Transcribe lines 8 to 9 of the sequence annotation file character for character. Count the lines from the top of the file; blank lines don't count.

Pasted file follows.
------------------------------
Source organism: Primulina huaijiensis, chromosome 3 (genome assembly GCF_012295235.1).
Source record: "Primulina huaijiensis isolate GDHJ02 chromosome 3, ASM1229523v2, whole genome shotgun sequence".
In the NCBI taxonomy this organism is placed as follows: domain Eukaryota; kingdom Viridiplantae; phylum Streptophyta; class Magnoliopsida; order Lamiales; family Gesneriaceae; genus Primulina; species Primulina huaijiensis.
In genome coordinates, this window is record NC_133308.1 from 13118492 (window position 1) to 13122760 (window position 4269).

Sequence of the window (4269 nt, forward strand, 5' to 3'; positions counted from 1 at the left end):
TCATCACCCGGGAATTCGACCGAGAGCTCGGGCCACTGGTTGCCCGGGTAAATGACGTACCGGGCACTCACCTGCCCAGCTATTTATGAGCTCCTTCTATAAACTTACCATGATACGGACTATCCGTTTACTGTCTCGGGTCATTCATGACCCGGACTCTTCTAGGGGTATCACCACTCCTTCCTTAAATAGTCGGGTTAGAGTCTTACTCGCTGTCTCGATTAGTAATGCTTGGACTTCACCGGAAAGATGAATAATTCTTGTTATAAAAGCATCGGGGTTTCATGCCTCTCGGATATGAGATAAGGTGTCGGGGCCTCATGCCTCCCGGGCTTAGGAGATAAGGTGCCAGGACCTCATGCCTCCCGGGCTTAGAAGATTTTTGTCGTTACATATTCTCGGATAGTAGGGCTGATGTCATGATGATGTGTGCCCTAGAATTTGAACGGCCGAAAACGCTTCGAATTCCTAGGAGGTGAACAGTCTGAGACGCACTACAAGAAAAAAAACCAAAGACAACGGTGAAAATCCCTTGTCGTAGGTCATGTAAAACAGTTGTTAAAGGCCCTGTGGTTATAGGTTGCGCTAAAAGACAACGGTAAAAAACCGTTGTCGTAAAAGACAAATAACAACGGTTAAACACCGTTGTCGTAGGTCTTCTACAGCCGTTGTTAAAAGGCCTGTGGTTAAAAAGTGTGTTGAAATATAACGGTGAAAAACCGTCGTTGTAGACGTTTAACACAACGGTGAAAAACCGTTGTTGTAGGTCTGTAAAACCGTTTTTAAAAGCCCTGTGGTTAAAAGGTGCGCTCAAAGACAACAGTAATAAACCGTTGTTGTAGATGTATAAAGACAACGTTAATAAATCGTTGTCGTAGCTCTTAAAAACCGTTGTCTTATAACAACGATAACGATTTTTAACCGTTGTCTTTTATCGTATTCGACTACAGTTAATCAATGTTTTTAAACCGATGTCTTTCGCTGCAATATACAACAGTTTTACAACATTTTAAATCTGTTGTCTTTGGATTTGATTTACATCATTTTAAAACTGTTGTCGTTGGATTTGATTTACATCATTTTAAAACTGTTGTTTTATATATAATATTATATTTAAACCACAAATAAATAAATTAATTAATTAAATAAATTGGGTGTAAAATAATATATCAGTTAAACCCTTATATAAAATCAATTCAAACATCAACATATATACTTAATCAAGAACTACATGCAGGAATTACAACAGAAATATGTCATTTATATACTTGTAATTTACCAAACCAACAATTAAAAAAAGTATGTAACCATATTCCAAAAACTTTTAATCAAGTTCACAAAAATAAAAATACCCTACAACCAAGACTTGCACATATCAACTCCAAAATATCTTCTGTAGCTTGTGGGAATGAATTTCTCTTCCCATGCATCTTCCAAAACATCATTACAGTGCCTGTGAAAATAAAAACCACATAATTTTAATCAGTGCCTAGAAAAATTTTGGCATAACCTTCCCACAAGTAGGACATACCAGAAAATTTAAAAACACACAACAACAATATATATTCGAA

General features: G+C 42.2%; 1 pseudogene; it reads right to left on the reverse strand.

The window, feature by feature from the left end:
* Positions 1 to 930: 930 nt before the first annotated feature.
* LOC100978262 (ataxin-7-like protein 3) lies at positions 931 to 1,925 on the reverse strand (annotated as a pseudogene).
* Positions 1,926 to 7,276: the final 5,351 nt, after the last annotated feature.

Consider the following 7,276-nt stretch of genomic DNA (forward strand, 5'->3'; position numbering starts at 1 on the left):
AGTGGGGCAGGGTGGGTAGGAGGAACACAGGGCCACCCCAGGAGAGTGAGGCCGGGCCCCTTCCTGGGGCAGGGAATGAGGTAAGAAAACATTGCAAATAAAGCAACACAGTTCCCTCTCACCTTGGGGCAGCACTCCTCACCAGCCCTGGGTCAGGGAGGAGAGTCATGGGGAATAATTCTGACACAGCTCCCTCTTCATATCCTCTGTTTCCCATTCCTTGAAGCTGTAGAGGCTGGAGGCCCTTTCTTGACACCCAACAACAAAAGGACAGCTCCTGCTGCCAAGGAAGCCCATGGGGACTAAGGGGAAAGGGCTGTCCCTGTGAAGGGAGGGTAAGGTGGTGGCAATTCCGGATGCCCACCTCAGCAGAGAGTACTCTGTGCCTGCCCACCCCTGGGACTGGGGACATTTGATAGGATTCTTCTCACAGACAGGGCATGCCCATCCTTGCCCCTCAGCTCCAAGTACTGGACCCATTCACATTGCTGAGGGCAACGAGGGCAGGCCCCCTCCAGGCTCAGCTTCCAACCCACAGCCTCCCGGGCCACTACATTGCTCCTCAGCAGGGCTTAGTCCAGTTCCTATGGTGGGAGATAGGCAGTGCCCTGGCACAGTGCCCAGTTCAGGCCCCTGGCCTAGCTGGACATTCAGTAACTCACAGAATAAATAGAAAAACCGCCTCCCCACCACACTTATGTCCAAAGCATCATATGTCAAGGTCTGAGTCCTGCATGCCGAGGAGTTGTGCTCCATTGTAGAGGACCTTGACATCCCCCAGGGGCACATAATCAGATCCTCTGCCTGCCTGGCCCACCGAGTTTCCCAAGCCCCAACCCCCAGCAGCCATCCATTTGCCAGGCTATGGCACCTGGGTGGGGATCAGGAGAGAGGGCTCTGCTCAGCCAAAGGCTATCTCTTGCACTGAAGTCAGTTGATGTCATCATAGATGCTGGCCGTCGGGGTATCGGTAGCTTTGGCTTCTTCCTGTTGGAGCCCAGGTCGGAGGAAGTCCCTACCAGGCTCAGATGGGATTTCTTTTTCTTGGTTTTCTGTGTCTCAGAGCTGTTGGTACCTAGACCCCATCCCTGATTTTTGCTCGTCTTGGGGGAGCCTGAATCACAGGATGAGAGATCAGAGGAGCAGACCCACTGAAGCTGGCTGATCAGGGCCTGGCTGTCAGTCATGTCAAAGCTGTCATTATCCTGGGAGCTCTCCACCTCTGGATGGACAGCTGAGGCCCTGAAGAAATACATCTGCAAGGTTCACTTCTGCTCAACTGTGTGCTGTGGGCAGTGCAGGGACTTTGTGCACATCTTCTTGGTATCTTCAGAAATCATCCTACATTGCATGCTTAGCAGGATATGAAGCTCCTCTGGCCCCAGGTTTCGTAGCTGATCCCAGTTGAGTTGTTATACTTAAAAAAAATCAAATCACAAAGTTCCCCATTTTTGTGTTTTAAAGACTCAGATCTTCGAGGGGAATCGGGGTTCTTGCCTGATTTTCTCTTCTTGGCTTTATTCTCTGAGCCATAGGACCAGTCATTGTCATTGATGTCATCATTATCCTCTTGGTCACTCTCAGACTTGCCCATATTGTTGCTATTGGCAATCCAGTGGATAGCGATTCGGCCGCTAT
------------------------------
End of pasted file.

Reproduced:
The window, feature by feature from the left end:
* Positions 1 to 930: 930 nt before the first annotated feature.